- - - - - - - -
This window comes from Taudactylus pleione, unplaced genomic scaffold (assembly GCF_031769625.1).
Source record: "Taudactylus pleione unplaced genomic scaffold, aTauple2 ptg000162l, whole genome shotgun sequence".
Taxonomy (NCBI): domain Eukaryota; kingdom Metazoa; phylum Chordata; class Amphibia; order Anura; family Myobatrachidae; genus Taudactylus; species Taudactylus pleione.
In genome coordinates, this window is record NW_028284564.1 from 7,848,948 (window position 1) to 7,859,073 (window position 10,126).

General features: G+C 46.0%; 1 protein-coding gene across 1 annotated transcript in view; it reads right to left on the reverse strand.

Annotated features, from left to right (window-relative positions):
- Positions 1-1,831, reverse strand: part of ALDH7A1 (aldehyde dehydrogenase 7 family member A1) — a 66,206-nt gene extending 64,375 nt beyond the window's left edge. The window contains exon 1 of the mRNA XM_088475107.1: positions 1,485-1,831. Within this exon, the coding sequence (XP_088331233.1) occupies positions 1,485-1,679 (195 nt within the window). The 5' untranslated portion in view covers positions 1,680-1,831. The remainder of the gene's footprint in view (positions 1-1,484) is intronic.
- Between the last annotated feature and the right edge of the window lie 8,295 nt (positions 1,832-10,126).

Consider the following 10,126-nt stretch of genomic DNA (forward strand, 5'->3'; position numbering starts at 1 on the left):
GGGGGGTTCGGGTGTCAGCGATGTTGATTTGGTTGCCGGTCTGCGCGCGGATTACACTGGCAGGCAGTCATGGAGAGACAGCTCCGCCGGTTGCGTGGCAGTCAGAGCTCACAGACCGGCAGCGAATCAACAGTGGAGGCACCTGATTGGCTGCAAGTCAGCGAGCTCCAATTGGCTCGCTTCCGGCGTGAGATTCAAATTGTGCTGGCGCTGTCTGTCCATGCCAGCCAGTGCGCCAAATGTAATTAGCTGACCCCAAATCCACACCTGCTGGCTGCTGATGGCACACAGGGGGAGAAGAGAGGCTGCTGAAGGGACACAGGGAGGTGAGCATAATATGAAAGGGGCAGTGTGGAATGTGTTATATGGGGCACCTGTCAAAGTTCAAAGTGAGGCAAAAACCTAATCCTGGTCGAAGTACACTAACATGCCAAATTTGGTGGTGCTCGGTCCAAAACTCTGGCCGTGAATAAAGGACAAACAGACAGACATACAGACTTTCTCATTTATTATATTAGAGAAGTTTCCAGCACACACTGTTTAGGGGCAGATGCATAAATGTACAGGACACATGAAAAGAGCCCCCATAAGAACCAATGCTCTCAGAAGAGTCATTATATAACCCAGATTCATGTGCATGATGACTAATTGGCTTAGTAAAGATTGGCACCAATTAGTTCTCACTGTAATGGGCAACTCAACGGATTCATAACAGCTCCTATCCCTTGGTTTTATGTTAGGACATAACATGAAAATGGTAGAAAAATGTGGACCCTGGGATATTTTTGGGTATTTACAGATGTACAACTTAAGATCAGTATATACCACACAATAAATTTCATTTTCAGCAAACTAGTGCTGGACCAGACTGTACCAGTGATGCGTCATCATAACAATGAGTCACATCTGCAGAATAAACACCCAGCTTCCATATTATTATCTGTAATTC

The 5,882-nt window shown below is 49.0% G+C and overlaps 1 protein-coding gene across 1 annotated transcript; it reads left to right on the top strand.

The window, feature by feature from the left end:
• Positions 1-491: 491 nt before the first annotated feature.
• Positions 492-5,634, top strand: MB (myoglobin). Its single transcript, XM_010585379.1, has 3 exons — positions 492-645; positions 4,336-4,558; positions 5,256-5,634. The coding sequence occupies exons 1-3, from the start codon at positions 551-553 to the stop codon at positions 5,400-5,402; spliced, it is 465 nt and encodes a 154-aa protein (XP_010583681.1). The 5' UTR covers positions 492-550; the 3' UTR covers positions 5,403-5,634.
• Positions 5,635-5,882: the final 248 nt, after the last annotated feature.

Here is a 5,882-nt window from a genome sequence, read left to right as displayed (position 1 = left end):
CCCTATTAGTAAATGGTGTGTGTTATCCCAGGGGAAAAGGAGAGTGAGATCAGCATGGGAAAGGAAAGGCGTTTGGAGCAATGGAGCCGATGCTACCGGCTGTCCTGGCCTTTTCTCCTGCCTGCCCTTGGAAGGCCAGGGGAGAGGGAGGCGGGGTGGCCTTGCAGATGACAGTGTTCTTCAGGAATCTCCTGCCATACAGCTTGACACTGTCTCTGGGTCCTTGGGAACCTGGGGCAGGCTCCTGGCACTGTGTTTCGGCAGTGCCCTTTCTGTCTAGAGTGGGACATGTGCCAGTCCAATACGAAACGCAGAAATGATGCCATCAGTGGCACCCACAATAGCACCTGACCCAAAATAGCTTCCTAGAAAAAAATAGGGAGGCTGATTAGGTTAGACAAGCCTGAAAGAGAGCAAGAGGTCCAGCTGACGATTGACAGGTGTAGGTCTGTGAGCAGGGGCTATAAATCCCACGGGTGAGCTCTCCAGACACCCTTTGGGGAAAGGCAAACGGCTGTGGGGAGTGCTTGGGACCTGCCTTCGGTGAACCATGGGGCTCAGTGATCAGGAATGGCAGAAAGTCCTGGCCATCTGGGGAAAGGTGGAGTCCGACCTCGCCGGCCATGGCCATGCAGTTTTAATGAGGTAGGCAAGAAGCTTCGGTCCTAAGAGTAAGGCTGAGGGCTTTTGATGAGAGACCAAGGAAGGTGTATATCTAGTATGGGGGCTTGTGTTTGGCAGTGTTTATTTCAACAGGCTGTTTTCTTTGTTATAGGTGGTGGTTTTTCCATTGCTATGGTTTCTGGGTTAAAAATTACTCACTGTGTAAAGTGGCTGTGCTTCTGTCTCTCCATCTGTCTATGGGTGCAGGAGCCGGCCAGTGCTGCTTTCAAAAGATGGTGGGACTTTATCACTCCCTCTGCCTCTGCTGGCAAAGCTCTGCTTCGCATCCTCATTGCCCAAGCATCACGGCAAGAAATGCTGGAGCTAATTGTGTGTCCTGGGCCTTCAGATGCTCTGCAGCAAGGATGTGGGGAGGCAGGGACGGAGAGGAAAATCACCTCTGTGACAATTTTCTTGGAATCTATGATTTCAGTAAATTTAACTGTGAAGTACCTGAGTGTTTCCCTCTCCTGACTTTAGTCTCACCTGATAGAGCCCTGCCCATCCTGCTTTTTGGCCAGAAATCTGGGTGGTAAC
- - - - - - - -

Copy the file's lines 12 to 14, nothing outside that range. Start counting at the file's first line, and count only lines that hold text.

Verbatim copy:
The window, feature by feature from the left end:
• Positions 1-491: 491 nt before the first annotated feature.
• Positions 492-5,634, top strand: MB (myoglobin). Its single transcript, XM_010585379.1, has 3 exons — positions 492-645; positions 4,336-4,558; positions 5,256-5,634. The coding sequence occupies exons 1-3, from the start codon at positions 551-553 to the stop codon at positions 5,400-5,402; spliced, it is 465 nt and encodes a 154-aa protein (XP_010583681.1). The 5' UTR covers positions 492-550; the 3' UTR covers positions 5,403-5,634.